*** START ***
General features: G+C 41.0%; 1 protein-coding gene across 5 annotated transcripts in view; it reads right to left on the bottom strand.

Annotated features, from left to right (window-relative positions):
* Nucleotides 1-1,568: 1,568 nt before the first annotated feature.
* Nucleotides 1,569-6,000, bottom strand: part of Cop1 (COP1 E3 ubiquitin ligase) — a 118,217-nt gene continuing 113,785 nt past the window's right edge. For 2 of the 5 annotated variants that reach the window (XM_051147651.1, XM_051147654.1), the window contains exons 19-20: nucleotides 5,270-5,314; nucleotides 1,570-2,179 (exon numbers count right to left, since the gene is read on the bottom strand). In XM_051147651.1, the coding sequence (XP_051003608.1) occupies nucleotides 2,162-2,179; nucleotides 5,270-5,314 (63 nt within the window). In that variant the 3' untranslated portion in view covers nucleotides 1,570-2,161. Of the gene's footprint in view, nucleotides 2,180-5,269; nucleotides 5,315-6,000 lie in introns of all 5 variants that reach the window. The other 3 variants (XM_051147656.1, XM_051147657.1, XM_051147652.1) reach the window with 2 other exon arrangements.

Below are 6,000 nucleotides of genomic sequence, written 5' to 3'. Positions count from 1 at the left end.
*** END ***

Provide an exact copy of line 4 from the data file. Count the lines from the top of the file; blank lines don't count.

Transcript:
* Nucleotides 1,569-6,000, bottom strand: part of Cop1 (COP1 E3 ubiquitin ligase) — a 118,217-nt gene continuing 113,785 nt past the window's right edge. For 2 of the 5 annotated variants that reach the window (XM_051147651.1, XM_051147654.1), the window contains exons 19-20: nucleotides 5,270-5,314; nucleotides 1,570-2,179 (exon numbers count right to left, since the gene is read on the bottom strand). In XM_051147651.1, the coding sequence (XP_051003608.1) occupies nucleotides 2,162-2,179; nucleotides 5,270-5,314 (63 nt within the window). In that variant the 3' untranslated portion in view covers nucleotides 1,570-2,161. Of the gene's footprint in view, nucleotides 2,180-5,269; nucleotides 5,315-6,000 lie in introns of all 5 variants that reach the window. The other 3 variants (XM_051147656.1, XM_051147657.1, XM_051147652.1) reach the window with 2 other exon arrangements.